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Monday, March 12, 2018

The Innovative Importance of Supporting Small, Medium and Large Businesses in the Political Process

Somewhere in our political process we began to focus on large companies and their needs for economic growth. While well intentioned, our political leaders may not be seeing the bigger picture of why small and medium size companies also need to be encouraged through appropriate legislation to create the best long-term performing economy. Reorienting their perception is helpful so they can understand how all three levels of business interact to create maximum growth and should ensure legislation aligns well to ensure all three thrive.

Small business provides innovation. Entrepreneurs start businesses based on new ideas they believe the market is lacking. While many of these businesses may fail, some will move onto become star performers. Others will be bought out by larger companies and others will have their ideas and patents bought out. The entire process leads to new knowledge being dispersed throughout the system.

Medium level businesses have reached a critical stage where they are growing. Often these are the business that hire lots of employees as they speed up production to meet needs. Their expansion efforts lead to economic growth in the region as they seek to become star performers and large companies. Retaining them in an area, even if they expand globally, leads to higher benefits in the area.

Large companies are currently successful but as their structure grows to support their business operations they often begin to slow down in innovation and development. They move through stages that eventually need to be rejuvenated or they begin to decline. Small business are often incorporated into their operations to enhance their current products and services.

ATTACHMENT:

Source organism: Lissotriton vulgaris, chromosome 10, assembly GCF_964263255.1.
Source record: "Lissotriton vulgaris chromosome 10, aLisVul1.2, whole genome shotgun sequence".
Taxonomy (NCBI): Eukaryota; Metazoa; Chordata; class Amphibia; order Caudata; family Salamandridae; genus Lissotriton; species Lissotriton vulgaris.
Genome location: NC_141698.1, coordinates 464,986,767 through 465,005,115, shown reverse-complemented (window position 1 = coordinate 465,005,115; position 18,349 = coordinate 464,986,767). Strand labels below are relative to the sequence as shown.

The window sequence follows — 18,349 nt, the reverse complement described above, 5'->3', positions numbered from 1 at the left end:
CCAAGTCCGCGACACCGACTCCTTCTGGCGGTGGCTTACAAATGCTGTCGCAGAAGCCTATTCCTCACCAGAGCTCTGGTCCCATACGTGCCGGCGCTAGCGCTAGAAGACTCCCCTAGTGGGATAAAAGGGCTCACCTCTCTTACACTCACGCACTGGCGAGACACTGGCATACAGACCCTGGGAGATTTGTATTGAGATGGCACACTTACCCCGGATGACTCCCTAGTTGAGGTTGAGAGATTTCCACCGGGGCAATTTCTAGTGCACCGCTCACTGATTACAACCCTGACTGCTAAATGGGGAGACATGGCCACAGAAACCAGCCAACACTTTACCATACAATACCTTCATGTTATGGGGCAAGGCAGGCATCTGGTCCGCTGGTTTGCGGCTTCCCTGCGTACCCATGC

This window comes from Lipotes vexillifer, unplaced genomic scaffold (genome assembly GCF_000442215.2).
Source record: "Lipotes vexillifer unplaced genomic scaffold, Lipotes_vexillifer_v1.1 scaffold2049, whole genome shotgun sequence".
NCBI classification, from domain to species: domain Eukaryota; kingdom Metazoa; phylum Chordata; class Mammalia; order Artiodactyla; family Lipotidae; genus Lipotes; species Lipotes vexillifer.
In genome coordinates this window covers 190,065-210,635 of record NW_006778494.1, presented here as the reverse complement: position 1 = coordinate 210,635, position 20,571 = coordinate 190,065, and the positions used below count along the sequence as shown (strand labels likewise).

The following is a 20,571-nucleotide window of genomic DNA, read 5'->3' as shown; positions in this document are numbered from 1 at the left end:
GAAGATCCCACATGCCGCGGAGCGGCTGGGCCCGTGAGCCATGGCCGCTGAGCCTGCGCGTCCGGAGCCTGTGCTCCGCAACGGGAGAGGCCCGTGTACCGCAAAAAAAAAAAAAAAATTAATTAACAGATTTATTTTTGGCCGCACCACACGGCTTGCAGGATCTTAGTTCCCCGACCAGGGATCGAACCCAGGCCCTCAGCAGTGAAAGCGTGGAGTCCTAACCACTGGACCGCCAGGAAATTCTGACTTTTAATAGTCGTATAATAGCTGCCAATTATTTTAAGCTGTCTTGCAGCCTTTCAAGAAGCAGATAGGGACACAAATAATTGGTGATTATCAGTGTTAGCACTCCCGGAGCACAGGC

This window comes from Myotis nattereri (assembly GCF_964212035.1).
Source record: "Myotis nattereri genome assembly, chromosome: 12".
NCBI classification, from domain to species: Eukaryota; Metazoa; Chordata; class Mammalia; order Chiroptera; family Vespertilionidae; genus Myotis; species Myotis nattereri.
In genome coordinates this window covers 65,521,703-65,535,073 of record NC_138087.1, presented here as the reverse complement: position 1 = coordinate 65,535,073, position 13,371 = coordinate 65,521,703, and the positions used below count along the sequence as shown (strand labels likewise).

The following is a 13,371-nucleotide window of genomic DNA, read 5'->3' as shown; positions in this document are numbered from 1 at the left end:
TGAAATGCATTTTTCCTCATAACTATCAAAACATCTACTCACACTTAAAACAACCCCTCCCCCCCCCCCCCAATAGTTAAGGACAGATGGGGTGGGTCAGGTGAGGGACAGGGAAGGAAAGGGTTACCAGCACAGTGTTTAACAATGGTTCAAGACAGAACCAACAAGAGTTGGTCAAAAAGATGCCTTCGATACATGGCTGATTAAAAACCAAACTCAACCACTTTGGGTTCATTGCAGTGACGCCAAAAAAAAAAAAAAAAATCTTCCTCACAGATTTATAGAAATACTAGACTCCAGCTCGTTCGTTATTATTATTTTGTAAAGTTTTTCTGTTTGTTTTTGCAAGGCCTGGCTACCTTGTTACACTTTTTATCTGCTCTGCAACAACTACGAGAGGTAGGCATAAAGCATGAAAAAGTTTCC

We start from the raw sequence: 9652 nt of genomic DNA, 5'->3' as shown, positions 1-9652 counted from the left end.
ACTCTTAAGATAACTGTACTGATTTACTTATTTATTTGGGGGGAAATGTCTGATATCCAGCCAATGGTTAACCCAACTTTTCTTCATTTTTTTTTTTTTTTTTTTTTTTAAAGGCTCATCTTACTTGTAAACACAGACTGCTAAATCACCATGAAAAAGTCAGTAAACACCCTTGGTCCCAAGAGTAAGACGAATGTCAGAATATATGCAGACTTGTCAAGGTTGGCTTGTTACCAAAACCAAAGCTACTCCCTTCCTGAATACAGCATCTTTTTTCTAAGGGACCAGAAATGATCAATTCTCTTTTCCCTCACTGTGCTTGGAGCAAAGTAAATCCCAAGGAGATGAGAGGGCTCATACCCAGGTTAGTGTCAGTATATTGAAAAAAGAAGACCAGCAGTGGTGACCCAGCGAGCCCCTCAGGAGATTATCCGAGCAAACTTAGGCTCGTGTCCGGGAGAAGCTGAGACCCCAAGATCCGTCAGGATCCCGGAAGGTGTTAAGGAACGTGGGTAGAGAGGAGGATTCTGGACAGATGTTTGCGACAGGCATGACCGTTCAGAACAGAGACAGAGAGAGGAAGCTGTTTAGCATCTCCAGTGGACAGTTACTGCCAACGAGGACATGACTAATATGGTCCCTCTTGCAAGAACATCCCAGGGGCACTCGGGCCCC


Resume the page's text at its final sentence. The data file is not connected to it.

Such mamouth companies often invest in supply chain and other innovations that help them coordinate their large structures. This is where the magic happens as companies begin to coordinate their efforts, anchor around major producers, and develop/draw human capital into the area. They eventually solidify clusters into a working unit.

Governments sometimes focus on the big businesses because of ease of discussion and their visibility. Large companies can contribute significantly to candidate elections, provide available research findings, and in general can negotiate with government. Thus they have an inherent advantage in the system and can skew the political process. Therefore, politicians need to understand that supporting these big businesses is helpful but they must ensure they are also supporting small and medium businesses for the long-term viability of their economy. There should be a balance between all three that leads to maximum growth potential. 

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